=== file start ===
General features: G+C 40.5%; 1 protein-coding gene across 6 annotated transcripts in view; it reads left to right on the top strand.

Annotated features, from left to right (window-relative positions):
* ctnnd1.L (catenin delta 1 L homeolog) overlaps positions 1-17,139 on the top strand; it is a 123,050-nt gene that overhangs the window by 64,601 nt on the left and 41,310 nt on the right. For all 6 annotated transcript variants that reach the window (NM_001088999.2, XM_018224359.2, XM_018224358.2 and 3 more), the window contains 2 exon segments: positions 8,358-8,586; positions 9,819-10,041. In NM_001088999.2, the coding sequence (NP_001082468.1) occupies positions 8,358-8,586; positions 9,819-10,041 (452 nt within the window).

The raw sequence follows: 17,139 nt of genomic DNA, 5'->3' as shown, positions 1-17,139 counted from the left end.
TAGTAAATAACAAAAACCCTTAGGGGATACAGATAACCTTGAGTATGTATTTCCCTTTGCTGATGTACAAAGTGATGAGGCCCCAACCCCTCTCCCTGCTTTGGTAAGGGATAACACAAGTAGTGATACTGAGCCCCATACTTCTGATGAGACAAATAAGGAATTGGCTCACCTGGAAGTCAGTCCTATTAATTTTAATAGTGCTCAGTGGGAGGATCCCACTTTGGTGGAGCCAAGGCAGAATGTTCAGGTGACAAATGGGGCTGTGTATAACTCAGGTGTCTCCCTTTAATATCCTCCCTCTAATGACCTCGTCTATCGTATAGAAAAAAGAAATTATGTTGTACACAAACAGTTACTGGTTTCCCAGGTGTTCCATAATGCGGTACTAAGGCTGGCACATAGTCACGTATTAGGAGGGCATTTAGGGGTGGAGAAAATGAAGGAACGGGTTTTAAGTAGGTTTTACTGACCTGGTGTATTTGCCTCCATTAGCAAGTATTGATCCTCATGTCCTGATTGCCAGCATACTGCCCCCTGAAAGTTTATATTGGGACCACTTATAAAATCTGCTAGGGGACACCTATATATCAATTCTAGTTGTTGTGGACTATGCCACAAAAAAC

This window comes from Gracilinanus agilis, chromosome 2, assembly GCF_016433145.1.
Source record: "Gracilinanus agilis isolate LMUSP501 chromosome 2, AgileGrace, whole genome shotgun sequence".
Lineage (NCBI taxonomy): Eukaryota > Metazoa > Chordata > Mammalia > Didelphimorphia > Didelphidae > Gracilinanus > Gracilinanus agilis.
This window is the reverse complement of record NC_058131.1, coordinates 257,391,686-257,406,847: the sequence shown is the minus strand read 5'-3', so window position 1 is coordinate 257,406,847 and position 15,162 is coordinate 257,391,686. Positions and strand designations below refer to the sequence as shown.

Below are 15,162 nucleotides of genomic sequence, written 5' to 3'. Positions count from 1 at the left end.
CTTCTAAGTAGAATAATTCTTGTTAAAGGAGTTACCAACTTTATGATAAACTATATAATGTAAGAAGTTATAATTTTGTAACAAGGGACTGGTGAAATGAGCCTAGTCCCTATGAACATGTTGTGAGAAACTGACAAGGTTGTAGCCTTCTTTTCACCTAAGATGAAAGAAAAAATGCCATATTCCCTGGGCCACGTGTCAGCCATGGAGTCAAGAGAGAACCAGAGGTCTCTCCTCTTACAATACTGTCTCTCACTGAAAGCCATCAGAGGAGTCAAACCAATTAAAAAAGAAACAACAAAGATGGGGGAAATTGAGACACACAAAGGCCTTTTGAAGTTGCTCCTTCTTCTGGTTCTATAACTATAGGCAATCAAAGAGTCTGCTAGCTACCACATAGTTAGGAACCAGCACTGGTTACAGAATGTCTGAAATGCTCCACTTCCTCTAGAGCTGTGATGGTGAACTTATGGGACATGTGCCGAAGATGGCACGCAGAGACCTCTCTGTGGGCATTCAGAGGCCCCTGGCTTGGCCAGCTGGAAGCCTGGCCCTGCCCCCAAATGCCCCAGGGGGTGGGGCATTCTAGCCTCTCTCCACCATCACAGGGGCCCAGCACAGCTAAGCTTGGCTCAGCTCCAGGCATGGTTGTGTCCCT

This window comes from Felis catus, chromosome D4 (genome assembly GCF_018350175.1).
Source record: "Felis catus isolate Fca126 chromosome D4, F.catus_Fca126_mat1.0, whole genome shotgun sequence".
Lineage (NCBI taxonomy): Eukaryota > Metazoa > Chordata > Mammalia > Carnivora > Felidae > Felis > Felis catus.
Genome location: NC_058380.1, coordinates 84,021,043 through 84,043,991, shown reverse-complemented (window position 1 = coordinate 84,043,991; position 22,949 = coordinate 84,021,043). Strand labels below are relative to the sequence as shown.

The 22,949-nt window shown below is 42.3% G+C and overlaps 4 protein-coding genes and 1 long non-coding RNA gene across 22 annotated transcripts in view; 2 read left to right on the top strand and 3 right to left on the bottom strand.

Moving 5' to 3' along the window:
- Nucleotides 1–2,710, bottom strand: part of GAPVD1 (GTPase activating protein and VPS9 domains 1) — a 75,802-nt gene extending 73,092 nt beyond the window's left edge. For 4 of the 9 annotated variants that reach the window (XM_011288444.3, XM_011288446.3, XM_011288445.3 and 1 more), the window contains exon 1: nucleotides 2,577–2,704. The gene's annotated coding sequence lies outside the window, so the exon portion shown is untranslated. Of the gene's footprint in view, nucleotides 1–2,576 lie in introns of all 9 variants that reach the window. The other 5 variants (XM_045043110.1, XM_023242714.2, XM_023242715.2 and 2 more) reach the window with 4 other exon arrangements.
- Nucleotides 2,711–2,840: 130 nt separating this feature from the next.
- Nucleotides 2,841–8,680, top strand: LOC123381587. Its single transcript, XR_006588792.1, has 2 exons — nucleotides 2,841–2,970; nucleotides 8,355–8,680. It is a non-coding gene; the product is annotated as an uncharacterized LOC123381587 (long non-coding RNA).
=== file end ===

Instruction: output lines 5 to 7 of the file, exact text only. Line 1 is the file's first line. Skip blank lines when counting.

TAGTAAATAACAAAAACCCTTAGGGGATACAGATAACCTTGAGTATGTATTTCCCTTTGCTGATGTACAAAGTGATGAGGCCCCAACCCCTCTCCCTGCTTTGGTAAGGGATAACACAAGTAGTGATACTGAGCCCCATACTTCTGATGAGACAAATAAGGAATTGGCTCACCTGGAAGTCAGTCCTATTAATTTTAATAGTGCTCAGTGGGAGGATCCCACTTTGGTGGAGCCAAGGCAGAATGTTCAGGTGACAAATGGGGCTGTGTATAACTCAGGTGTCTCCCTTTAATATCCTCCCTCTAATGACCTCGTCTATCGTATAGAAAAAAGAAATTATGTTGTACACAAACAGTTACTGGTTTCCCAGGTGTTCCATAATGCGGTACTAAGGCTGGCACATAGTCACGTATTAGGAGGGCATTTAGGGGTGGAGAAAATGAAGGAACGGGTTTTAAGTAGGTTTTACTGACCTGGTGTATTTGCCTCCATTAGCAAGTATTGATCCTCATGTCCTGATTGCCAGCATACTGCCCCCTGAAAGTTTATATTGGGACCACTTATAAAATCTGCTAGGGGACACCTATATATCAATTCTAGTTGTTGTGGACTATGCCACAAAAAAC

This window comes from Gracilinanus agilis, chromosome 2, assembly GCF_016433145.1.
Source record: "Gracilinanus agilis isolate LMUSP501 chromosome 2, AgileGrace, whole genome shotgun sequence".